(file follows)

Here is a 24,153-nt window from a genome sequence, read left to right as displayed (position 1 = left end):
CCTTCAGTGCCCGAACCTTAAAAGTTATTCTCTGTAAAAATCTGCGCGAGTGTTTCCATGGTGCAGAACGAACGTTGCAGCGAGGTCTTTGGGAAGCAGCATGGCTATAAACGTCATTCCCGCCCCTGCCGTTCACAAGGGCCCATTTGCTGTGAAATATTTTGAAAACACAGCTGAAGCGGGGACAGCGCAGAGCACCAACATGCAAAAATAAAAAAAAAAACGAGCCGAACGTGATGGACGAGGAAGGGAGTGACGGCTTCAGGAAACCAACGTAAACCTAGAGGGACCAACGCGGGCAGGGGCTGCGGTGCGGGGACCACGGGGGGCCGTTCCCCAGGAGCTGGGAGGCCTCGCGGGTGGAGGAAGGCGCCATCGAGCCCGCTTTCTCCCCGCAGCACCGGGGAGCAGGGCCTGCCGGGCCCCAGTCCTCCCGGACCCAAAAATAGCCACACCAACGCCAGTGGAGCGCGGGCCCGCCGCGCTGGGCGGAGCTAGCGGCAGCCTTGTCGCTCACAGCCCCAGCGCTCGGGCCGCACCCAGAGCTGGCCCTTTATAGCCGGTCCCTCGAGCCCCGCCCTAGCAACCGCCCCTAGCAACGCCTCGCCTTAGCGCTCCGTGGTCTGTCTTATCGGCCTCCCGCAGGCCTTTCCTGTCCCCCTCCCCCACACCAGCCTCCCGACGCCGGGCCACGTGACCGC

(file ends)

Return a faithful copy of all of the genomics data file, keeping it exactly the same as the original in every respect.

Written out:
Here is a 24,153-nt window from a genome sequence, read left to right as displayed (position 1 = left end):
CCTTCAGTGCCCGAACCTTAAAAGTTATTCTCTGTAAAAATCTGCGCGAGTGTTTCCATGGTGCAGAACGAACGTTGCAGCGAGGTCTTTGGGAAGCAGCATGGCTATAAACGTCATTCCCGCCCCTGCCGTTCACAAGGGCCCATTTGCTGTGAAATATTTTGAAAACACAGCTGAAGCGGGGACAGCGCAGAGCACCAACATGCAAAAATAAAAAAAAAAACGAGCCGAACGTGATGGACGAGGAAGGGAGTGACGGCTTCAGGAAACCAACGTAAACCTAGAGGGACCAACGCGGGCAGGGGCTGCGGTGCGGGGACCACGGGGGGCCGTTCCCCAGGAGCTGGGAGGCCTCGCGGGTGGAGGAAGGCGCCATCGAGCCCGCTTTCTCCCCGCAGCACCGGGGAGCAGGGCCTGCCGGGCCCCAGTCCTCCCGGACCCAAAAATAGCCACACCAACGCCAGTGGAGCGCGGGCCCGCCGCGCTGGGCGGAGCTAGCGGCAGCCTTGTCGCTCACAGCCCCAGCGCTCGGGCCGCACCCAGAGCTGGCCCTTTATAGCCGGTCCCTCGAGCCCCGCCCTAGCAACCGCCCCTAGCAACGCCTCGCCTTAGCGCTCCGTGGTCTGTCTTATCGGCCTCCCGCAGGCCTTTCCTGTCCCCCTCCCCCACACCAGCCTCCCGACGCCGGGCCACGTGACCGC